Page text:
2/2/2018 - We are in the fourth week of the 2018 legislative session. It is a beehive of activity at the Capitol and across the Georgia. House committees continued to hold hearings to review and discuss bill proposals, and constituents and interested parties from across the state are letting us know what they think about the bills we are hearing or might hear. Lots of groups are coming to see us and Pages from across the state are coming to spend a day in the House and Senate Chambers learning about the legislative process. Let remind you that if your 12 year old and up would like to be Page, please contact me. We would love to have them at your Capitol.
Our Higher Education Committee, of which I am the chairman, heard a bill that would change the forgivable loan criteria that a National Guard member can receive. We also heard from Georgia Student Finance Commission folks to learn about all the loans that are out there for students that Georgia students can take advantage of, including HOPE. They have a great website (gsfc.georgia.gov/) for our students and parents to use! Please take advantage of it, students.
Enjoyed seeing a number of folks from North Georgia in the Capitol this week: doctors, veterinarians, certain nurses, 4-H members, communications folks, teachers, and magistrate judges. Everyone is washing hands, taking vitamin C, and doing their best not to catch the flu, which is raging across the state. The six committees that I am on meet every week, which takes a lot of preparation to attend. A lot of reading and research on my part to be an effective member is necessary.
Arguably the biggest news of the week was the House’s unanimous passage of House Bill 159, legislation that would completely overhaul Georgia’s current adoption laws. This bill, which also passed the House unanimously during the 2017 legislative session, has since been a top priority to me and to my House colleagues. The Senate passed their version of the adoption bill and made several changes to the original House version of the legislation last week. This week, the House collaborated with the Senate and the Governor’s office to reach a compromise on HB 159, and after much deliberation, the House approved several of the Senate’s amendments and made a few additional changes to the legislation.
Among the major changes, the newest version of the adoption bill would update Georgia’s revocation period from ten days to four days. 10-day revocation period is one of most rigorous revocation policies in the nation, and the new version of HB 159 seeks to strike the right balance between the rights of birth mother and the adoptive parents by shortening this revocation period. Additionally, the House version of the adoption bill would allow birth mothers to receive reasonable living expenses under judge oversight in both private and agency adoptions. Under current law, only birth mothers in agency adoptions are allowed reasonable living expenses, but this change would create a level playing field and give all birth mothers equal access to reasonable living expenses, regardless of which type of adoption they go through. This is the law in most states in the country. Lastly, the bill includes several safeguards on temporary powers of attorney. The updated adoption bill is now back in the Senate.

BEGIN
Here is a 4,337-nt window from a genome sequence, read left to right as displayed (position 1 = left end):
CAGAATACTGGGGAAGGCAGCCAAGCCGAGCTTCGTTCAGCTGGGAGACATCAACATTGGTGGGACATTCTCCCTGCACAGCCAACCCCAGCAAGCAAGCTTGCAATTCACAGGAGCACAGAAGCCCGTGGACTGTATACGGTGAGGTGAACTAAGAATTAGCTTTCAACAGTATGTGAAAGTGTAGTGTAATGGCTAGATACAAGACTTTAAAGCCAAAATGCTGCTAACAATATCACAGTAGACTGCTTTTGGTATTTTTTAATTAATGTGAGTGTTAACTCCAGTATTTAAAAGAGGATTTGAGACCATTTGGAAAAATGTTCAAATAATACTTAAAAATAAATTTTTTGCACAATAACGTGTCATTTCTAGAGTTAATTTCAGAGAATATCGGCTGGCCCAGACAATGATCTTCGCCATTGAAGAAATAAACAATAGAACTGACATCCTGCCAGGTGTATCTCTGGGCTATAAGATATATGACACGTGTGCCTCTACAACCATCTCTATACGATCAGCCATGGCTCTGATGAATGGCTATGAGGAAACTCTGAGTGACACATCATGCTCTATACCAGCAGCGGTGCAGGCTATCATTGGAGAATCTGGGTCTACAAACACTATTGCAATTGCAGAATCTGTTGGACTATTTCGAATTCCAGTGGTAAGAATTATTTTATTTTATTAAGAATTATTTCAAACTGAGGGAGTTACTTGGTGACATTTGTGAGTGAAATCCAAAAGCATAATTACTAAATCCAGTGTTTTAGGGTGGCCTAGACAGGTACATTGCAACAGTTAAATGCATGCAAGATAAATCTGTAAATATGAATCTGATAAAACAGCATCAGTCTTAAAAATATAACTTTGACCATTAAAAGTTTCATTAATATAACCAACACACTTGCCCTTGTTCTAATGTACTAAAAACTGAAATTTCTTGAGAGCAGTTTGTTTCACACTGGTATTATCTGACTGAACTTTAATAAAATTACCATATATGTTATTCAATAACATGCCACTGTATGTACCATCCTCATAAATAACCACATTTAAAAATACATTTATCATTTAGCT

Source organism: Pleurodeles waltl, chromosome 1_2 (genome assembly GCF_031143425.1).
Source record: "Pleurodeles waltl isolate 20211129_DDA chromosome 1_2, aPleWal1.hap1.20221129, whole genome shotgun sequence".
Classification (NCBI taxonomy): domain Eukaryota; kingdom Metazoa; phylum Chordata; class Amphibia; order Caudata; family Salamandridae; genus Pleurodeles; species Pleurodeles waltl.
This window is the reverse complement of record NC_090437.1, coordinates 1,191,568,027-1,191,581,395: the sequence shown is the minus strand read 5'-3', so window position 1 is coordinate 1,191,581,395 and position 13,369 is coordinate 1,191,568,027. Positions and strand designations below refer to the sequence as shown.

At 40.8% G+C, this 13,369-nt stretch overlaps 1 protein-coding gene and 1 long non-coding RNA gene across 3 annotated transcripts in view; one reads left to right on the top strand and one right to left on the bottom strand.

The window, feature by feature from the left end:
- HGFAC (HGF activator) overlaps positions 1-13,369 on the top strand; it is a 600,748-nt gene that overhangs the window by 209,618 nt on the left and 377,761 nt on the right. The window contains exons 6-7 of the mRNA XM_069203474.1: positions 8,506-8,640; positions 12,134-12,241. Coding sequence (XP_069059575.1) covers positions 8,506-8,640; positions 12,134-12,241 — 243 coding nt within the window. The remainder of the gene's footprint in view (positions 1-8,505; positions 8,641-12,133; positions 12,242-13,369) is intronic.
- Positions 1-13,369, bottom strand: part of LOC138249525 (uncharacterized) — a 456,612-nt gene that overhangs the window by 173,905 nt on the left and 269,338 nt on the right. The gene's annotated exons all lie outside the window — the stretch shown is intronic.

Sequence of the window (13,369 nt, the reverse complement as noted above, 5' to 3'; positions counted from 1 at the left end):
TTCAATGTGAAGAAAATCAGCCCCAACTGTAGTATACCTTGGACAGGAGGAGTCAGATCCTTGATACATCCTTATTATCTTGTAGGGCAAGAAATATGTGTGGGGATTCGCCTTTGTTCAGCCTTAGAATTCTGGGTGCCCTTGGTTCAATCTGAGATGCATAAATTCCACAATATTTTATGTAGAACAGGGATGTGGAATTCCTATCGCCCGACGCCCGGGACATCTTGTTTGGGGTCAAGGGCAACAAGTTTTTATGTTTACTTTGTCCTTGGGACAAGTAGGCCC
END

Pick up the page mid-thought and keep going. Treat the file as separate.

The House also took up several other pieces of important legislation this week. One such measure was House Bill 661 that would update legislation that Gov. Deal signed into Georgia law last year. That Bill created a more efficient and transparent method for filing tax liens with the Department of Revenue. HB 661 would keep the efficiencies of the original legislation, but would simply remove the current provision regarding statewide liens and revert back to county specific liens. This bill would also require every tax lien against realty to be filed with the superior court clerk in the county where the real estate is located. HB 661 would not only simplify the process for filing and removing tax liens, but it would also increase transparency for taxpayers by moving the Department of Revenue’s process to electronic-based transactions and away from paper-based transactions.
We also passed a measure this week in support of Georgia’s official state insect, the honeybee. House Bill 671, which passed unanimously, would create a specialty license plate to promote the conservation and protection of the honeybee, and the license plate would display an image of a honeybee and include the phrase “Save the Honey Bee.” These license plates would be available for purchase, and all proceeds collected from the license plate sales would be distributed to the Georgia Beekeepers Association. I will have to say the Bee looks like a yellow jacket to me. These funds would be used to raise awareness about honeybee conservation and would fund and support several associated programs, including beekeeper education and training, prison beekeeping, grants to beekeeping nonprofit organizations and beekeeping research facilities in our state. Georgia is the third largest producer of bees and the tenth largest producer of honey in the nation.
We are well into the 2018 session. We will be busier day by day as we get closer to legislative Day 28, or “Cross Over Day,” so we will be hard at work next week reviewing bill proposals in our respective committees and taking up legislation in the House chamber. As we continue to progress through the session, I encourage you to contact me to discuss your thoughts and opinions. I greatly value any feedback I receive from my constituents, and your input truly helps guide the decisions I make under the Gold Dome. My Capitol office number is 404-656-7857, and my email address is email@example.com. Please contact me anytime. As always, thank you for allowing me to serve as your State Representative.